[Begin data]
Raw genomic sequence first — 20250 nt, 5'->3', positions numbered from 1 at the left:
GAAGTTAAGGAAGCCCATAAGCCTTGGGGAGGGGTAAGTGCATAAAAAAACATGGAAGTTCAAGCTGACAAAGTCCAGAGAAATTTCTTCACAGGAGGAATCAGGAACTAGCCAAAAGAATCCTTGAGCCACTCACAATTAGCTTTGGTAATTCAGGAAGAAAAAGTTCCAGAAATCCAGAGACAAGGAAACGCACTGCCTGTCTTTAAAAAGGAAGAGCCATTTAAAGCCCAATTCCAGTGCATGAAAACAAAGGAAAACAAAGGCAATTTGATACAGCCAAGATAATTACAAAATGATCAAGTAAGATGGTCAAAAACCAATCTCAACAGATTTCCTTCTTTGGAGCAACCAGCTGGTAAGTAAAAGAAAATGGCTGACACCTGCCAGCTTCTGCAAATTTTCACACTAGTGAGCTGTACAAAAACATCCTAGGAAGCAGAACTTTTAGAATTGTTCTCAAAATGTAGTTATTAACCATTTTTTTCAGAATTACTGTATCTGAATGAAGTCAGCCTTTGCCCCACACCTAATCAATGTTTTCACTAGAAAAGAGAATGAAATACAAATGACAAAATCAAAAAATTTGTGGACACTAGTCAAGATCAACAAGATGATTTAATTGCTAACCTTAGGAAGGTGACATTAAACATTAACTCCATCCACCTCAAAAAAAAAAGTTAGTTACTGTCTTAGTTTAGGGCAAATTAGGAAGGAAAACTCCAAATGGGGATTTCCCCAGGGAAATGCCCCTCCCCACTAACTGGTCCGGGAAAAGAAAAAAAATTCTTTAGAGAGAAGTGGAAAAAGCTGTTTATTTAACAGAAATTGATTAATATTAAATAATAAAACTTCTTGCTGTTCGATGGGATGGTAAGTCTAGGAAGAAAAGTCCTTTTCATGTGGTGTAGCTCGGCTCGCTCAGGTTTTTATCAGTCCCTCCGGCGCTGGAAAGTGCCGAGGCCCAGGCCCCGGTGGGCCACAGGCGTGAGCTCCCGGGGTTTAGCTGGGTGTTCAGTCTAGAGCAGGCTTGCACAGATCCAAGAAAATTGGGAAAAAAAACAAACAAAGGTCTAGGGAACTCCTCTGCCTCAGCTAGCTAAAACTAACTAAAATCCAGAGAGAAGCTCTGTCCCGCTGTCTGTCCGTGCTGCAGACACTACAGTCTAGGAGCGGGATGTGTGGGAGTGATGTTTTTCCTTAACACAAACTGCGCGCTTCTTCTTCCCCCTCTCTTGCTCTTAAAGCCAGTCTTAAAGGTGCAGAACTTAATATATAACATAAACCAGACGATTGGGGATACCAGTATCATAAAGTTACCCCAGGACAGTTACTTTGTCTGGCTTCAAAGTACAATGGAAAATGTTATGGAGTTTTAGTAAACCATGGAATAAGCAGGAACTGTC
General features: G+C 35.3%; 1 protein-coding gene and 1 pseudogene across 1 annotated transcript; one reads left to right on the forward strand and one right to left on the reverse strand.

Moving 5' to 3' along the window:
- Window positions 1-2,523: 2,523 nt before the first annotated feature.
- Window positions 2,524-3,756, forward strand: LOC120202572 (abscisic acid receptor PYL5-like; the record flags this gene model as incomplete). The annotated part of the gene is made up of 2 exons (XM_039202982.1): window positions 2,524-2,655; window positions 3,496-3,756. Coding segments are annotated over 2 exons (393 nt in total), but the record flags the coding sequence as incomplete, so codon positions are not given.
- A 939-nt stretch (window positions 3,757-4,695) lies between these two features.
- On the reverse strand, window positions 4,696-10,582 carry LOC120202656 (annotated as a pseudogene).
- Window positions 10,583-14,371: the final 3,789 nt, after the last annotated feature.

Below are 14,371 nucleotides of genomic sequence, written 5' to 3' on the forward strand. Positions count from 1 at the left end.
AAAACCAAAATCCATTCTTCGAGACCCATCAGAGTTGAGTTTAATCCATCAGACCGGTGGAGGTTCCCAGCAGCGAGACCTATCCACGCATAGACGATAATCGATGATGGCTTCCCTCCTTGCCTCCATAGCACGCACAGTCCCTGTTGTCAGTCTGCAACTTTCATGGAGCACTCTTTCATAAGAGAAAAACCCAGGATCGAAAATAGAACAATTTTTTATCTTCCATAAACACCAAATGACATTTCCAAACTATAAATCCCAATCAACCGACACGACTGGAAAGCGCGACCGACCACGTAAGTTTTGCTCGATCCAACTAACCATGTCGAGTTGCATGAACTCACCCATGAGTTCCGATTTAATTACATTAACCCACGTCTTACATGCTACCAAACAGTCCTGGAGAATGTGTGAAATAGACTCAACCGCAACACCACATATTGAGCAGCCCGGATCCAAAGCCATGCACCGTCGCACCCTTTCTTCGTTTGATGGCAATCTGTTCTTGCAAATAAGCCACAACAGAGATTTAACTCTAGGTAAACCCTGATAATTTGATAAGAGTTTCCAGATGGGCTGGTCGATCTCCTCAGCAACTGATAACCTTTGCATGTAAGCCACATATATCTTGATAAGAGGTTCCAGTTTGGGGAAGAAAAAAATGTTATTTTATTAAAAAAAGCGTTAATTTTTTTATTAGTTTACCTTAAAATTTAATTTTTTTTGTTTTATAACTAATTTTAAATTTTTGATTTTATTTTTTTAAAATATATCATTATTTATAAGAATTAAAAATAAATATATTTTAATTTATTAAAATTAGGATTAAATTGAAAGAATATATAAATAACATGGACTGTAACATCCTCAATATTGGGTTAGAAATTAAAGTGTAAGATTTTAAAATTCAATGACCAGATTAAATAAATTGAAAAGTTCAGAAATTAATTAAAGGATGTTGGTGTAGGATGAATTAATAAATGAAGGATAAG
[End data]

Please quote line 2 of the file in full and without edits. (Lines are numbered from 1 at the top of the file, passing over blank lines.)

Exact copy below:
GAAGTTAAGGAAGCCCATAAGCCTTGGGGAGGGGTAAGTGCATAAAAAAACATGGAAGTTCAAGCTGACAAAGTCCAGAGAAATTTCTTCACAGGAGGAATCAGGAACTAGCCAAAAGAATCCTTGAGCCACTCACAATTAGCTTTGGTAATTCAGGAAGAAAAAGTTCCAGAAATCCAGAGACAAGGAAACGCACTGCCTGTCTTTAAAAAGGAAGAGCCATTTAAAGCCCAATTCCAGTGCATGAAAACAAAGGAAAACAAAGGCAATTTGATACAGCCAAGATAATTACAAAATGATCAAGTAAGATGGTCAAAAACCAATCTCAACAGATTTCCTTCTTTGGAGCAACCAGCTGGTAAGTAAAAGAAAATGGCTGACACCTGCCAGCTTCTGCAAATTTTCACACTAGTGAGCTGTACAAAAACATCCTAGGAAGCAGAACTTTTAGAATTGTTCTCAAAATGTAGTTATTAACCATTTTTTTCAGAATTACTGTATCTGAATGAAGTCAGCCTTTGCCCCACACCTAATCAATGTTTTCACTAGAAAAGAGAATGAAATACAAATGACAAAATCAAAAAATTTGTGGACACTAGTCAAGATCAACAAGATGATTTAATTGCTAACCTTAGGAAGGTGACATTAAACATTAACTCCATCCACCTCAAAAAAAAAAGTTAGTTACTGTCTTAGTTTAGGGCAAATTAGGAAGGAAAACTCCAAATGGGGATTTCCCCAGGGAAATGCCCCTCCCCACTAACTGGTCCGGGAAAAGAAAAAAAATTCTTTAGAGAGAAGTGGAAAAAGCTGTTTATTTAACAGAAATTGATTAATATTAAATAATAAAACTTCTTGCTGTTCGATGGGATGGTAAGTCTAGGAAGAAAAGTCCTTTTCATGTGGTGTAGCTCGGCTCGCTCAGGTTTTTATCAGTCCCTCCGGCGCTGGAAAGTGCCGAGGCCCAGGCCCCGGTGGGCCACAGGCGTGAGCTCCCGGGGTTTAGCTGGGTGTTCAGTCTAGAGCAGGCTTGCACAGATCCAAGAAAATTGGGAAAAAAAACAAACAAAGGTCTAGGGAACTCCTCTGCCTCAGCTAGCTAAAACTAACTAAAATCCAGAGAGAAGCTCTGTCCCGCTGTCTGTCCGTGCTGCAGACACTACAGTCTAGGAGCGGGATGTGTGGGAGTGATGTTTTTCCTTAACACAAACTGCGCGCTTCTTCTTCCCCCTCTCTTGCTCTTAAAGCCAGTCTTAAAGGTGCAGAACTTAATATATAACATAAACCAGACGATTGGGGATACCAGTATCATAAAGTTACCCCAGGACAGTTACTTTGTCTGGCTTCAAAGTACAATGGAAAATGTTATGGAGTTTTAGTAAACCATGGAATAAGCAGGAACTGTC